The California Board for Professional Engineers, Land Surveyors, and Geologist does not mandate a license for those of us who conduct safety engineering.  So how do we justify calling ourselves safety engineers.

To put the controversy to rest we submit the following legal definitions:

Safety Engineering – California Code of Regulations Title 16, Division 5, §§400-476 “…is that branch of professional engineering which requires such education and experience as is necessary to understand the engineering principles essential to the identification, elimination and control of hazards to people and property; and requires the ability to apply this knowledge to the development, analysis, production, construction, testing, and utilization of systems, products, procedures and standards in order to eliminate or optimally control hazards. The above definition of safety engineering shall not be construed to permit the practice of civil, electrical, or mechanical engineering”

Since there is no requirement for licensing of a safety engineer, qualification for the title must rely on meeting the above definition. Such experience goes hand in hand with the legal definition of who is an expert, as noted next.

Expert – Federal Rules of Evidence – Rule 702 – defines an expert witness as a “witness who is qualified as an expert by knowledge, skill, experience, training, or education…”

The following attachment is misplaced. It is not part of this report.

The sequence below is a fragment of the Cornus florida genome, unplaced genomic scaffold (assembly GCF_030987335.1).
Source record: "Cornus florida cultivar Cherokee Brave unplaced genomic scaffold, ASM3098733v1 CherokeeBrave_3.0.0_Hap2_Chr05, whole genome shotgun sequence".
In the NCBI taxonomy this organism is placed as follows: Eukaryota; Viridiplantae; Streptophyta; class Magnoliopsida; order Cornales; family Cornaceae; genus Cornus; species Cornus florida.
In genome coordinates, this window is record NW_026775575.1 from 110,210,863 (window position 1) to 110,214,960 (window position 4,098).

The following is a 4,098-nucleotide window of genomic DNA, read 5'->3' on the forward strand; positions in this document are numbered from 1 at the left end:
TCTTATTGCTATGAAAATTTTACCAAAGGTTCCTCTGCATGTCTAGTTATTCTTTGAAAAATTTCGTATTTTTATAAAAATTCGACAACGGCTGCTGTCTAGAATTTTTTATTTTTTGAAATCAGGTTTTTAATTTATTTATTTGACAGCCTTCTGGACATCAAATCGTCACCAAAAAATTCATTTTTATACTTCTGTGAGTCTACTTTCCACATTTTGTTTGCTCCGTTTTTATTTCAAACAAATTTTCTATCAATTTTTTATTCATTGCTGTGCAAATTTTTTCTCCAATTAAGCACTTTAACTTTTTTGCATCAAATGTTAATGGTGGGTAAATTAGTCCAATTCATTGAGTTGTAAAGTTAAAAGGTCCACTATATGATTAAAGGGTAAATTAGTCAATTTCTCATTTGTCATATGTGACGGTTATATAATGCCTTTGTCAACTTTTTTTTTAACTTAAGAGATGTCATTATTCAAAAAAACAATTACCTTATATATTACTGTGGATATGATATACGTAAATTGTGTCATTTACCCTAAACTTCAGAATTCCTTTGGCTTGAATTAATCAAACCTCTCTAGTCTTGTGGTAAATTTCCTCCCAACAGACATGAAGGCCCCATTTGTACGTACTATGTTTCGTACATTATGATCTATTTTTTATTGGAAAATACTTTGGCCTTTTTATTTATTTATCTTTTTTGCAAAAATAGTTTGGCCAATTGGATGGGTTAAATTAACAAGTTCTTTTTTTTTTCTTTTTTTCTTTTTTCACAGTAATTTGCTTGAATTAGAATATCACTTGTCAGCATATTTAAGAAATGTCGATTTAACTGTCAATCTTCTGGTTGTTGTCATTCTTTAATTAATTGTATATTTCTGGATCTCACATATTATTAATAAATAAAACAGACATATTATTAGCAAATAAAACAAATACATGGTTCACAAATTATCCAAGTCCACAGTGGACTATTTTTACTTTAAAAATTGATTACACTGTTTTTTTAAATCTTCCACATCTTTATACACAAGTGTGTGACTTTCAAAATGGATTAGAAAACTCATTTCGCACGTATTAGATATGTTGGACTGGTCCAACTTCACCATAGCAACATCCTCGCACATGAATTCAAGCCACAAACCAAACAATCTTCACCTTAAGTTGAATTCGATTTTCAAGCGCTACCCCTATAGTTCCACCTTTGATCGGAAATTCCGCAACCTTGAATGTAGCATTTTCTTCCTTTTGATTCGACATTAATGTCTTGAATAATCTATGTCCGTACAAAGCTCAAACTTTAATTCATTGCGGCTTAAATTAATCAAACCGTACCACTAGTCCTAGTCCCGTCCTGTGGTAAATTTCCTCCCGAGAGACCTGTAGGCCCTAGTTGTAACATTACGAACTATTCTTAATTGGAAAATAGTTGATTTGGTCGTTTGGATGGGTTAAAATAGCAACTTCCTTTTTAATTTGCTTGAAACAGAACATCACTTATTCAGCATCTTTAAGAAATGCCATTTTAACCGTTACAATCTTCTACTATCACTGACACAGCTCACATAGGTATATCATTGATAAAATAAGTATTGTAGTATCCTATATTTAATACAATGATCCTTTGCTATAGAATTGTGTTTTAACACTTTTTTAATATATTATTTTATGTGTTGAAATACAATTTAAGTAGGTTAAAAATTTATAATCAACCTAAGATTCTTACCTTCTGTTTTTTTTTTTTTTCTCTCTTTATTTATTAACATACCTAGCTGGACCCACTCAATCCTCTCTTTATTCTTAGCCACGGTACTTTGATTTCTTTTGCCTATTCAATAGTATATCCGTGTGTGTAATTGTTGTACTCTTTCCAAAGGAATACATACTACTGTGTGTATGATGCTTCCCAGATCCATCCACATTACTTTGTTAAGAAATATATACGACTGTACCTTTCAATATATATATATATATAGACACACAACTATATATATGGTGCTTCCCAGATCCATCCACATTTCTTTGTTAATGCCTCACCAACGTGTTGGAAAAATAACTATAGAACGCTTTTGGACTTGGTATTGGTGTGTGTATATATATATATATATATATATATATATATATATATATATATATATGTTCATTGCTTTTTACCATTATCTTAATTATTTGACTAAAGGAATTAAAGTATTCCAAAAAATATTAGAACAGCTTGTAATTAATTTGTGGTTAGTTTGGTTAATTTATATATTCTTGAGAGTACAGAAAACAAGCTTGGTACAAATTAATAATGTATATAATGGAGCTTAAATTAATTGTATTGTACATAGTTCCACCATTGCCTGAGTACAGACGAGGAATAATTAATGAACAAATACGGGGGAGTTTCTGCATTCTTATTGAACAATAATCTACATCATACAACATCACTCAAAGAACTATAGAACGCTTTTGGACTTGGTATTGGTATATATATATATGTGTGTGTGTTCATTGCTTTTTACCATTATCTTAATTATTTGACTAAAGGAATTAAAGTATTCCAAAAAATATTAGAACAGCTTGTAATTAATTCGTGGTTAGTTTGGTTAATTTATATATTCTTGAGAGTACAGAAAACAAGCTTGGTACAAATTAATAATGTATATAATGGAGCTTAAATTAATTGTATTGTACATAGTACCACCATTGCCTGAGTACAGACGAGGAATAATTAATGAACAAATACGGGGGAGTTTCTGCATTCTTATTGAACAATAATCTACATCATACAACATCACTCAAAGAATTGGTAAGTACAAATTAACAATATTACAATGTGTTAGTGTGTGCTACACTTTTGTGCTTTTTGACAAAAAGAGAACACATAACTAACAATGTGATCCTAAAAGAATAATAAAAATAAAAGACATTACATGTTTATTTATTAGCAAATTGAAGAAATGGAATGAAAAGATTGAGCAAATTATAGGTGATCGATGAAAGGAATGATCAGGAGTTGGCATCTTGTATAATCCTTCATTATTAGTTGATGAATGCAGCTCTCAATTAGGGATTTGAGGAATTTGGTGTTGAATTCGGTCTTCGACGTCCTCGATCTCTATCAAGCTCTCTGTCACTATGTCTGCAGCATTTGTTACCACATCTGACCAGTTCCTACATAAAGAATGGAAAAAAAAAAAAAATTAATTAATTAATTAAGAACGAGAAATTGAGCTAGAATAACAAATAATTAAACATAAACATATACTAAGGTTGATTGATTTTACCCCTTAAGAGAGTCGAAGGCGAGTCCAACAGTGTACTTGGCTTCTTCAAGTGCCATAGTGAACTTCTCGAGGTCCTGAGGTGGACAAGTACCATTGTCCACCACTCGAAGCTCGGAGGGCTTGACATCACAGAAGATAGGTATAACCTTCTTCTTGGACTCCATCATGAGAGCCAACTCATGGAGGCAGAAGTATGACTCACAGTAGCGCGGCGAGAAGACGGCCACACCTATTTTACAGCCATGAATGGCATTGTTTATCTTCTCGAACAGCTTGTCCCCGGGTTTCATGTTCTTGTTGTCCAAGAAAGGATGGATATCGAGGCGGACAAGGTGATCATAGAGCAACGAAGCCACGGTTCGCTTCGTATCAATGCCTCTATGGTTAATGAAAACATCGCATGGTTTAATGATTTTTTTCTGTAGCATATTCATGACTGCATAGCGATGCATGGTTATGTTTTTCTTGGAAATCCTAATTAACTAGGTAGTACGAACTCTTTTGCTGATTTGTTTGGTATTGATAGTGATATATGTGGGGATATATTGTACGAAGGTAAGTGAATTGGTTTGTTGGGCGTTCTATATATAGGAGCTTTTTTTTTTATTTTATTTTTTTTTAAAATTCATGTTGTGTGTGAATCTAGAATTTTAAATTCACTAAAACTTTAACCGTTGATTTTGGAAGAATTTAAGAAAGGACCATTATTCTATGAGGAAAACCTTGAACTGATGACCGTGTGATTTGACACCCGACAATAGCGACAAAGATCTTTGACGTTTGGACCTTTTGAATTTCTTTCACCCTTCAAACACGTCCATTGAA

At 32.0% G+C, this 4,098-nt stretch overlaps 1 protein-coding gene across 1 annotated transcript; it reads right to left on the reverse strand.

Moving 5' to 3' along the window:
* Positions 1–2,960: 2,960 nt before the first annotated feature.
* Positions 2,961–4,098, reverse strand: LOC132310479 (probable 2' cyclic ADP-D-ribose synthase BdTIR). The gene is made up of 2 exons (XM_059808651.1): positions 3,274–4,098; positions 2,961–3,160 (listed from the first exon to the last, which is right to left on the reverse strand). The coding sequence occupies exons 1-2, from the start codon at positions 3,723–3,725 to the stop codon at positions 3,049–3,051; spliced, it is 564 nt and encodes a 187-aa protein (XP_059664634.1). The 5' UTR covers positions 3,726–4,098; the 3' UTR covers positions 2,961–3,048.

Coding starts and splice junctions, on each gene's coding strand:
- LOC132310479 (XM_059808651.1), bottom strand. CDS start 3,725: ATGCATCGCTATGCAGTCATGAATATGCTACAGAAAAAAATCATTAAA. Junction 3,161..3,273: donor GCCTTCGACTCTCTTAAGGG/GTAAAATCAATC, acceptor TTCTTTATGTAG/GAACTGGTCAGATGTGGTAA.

Expert –  Blacks Law Dictionary defines an expert as “One who is knowledgeable in specialized field, that knowledge being obtained from either education or personal experience” with a further definition, “One who by reason of eduction or special experience has knowledge respecting a subject matter about which persons having no particular training are incapable of forming an accurate opinion or making a correct deduction”. 

These recognized definitions are all consistent with the requirements of a safety engineer. Though it may be obvious, it is important to state that a safety engineer is limited to doing safety engineering within their field of experience, knowledge and training. Someone who does safety engineering related to medical facilities may not necessarily qualify to provide safety engineering related to aviation unless that person has the same level of knowledge in both fields.

Pacific Injury and Safety Experts, with nearly 49 years in the fields of construction, general industry, insurance, and personal injury is confident that the definition of safety engineering applies to our services and we look forward to providing those services to our clients.